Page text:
Messier 11 – The Wild Duck Cluster

Observation Notes:

M11 holds a special place for me. It was the first deep space object I viewed through the new telescope–besides M45 & M31 which I had seen before. It was very exciting to see something with my own eyes that prior to that night I never even knew existed. It was a symbol for me of what else lies in the sky that I don’t yet know about. Beautiful. A striking collection of stars. I revisited it this night under less than perfect conditions. It was diving into some of the worst light pollution from my home vantage point. Oh, and the moon was starting to rise. It demonstrated dense and mottled granularity, with numerous resolvable stars winking in and out across the surface. (Did I mention seeing was really bad too? 3/10. Right.) Anyway, one bright star dominates the center of the cluster, and 2 others close stars reside just outside to the SSE. (It should be noted that these bright stars are actually foreground stars, and aren’t part of the cluster.) The overall shape of the cluster is circular with a central cloud surrounded by a gap, and then a rough ring of stars. OK. I know I’ve said this before, but once more for emphasis: to me, the “Wild Duck” name doesn’t just look like a V-shaped ‘flock of ducks’, but actually looks like a duck raising it’s wings to take to flight, with the head at the SW side of the central concentration of stars, and the wings curling around on the NW and SE sides. The dimension of the main body of the cluster appeared to be 7′ across.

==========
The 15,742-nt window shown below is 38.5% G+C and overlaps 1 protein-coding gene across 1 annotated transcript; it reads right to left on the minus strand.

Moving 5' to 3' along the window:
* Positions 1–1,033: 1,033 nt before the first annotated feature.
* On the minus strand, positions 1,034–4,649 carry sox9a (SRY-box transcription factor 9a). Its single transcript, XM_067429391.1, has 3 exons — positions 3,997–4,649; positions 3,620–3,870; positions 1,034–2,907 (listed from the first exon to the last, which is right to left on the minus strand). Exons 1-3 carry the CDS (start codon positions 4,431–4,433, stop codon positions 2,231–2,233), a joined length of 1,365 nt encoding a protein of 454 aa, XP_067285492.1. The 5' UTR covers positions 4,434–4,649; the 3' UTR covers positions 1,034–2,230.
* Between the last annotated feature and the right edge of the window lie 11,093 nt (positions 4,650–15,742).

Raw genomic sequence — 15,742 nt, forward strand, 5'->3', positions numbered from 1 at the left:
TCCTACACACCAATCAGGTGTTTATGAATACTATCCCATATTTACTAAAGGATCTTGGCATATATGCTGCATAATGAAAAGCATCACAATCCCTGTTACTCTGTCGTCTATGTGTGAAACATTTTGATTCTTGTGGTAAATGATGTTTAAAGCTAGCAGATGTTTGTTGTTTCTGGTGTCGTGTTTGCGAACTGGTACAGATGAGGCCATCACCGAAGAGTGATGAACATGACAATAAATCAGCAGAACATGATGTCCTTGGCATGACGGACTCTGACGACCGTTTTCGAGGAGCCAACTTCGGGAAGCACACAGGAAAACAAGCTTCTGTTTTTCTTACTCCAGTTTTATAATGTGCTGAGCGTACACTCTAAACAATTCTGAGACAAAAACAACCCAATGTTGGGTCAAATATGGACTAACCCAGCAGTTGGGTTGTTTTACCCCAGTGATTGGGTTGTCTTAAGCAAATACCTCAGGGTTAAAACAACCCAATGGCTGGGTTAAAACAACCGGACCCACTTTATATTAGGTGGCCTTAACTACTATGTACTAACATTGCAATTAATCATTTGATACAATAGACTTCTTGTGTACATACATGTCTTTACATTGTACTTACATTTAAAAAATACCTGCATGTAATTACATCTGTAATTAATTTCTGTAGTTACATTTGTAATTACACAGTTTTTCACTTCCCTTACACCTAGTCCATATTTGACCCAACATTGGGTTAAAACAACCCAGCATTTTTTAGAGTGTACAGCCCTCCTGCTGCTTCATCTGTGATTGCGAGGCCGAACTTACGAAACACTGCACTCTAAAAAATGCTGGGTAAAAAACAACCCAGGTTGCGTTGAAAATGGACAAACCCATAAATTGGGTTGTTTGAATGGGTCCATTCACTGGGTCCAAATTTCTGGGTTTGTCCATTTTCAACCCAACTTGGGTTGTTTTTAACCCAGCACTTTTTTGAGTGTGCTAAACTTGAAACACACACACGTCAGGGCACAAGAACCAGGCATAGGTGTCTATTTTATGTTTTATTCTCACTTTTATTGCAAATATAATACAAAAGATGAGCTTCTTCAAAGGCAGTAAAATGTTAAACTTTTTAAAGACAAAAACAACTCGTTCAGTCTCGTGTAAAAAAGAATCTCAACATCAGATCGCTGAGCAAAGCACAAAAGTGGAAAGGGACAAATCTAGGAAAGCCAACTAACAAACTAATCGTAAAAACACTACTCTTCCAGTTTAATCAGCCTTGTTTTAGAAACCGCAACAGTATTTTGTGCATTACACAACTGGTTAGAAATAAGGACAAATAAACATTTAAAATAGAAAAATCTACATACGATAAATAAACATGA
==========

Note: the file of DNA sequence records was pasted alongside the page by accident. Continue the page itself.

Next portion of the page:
M11 is one of the richest and most compact of the open clusters. It is 6,000 light years away, and contains around 2,900 stars. If our planet were in the midst of this cluster, we would see several hundred brilliant first magnitude stars scattered across the night sky. Amateur astronomy would probably be pretty tough in a sky so brightly lit at all times. M11 was discovered in 1681 by Gottfried Kirch, first resolved into stars in 1733 by William Derham, and then included in Charles Messiers catalog in 1764. Its age is currently estimated to be 250 million years, and it is receding from us at 22 km/sec.

Subject M11/NGC 6705
Classification Open Cluster
Position Scutum [RA: 18:51.1 / Dec: -06:16]*
Size* 14′
Brightness* 6.3
Date/Time 10/30/04 – 8:20 PM
Observing Loc. Flagstaff, AZ – Home
Instrument Orion SVP 6LT Reflector (150 mm dia./1200 mm F/L)
Eyepieces/Mag. 10 mm (120X)
Seeing 3/10
Transparency Mag 5.8 (based on Ursa Minor)

* Based on published data.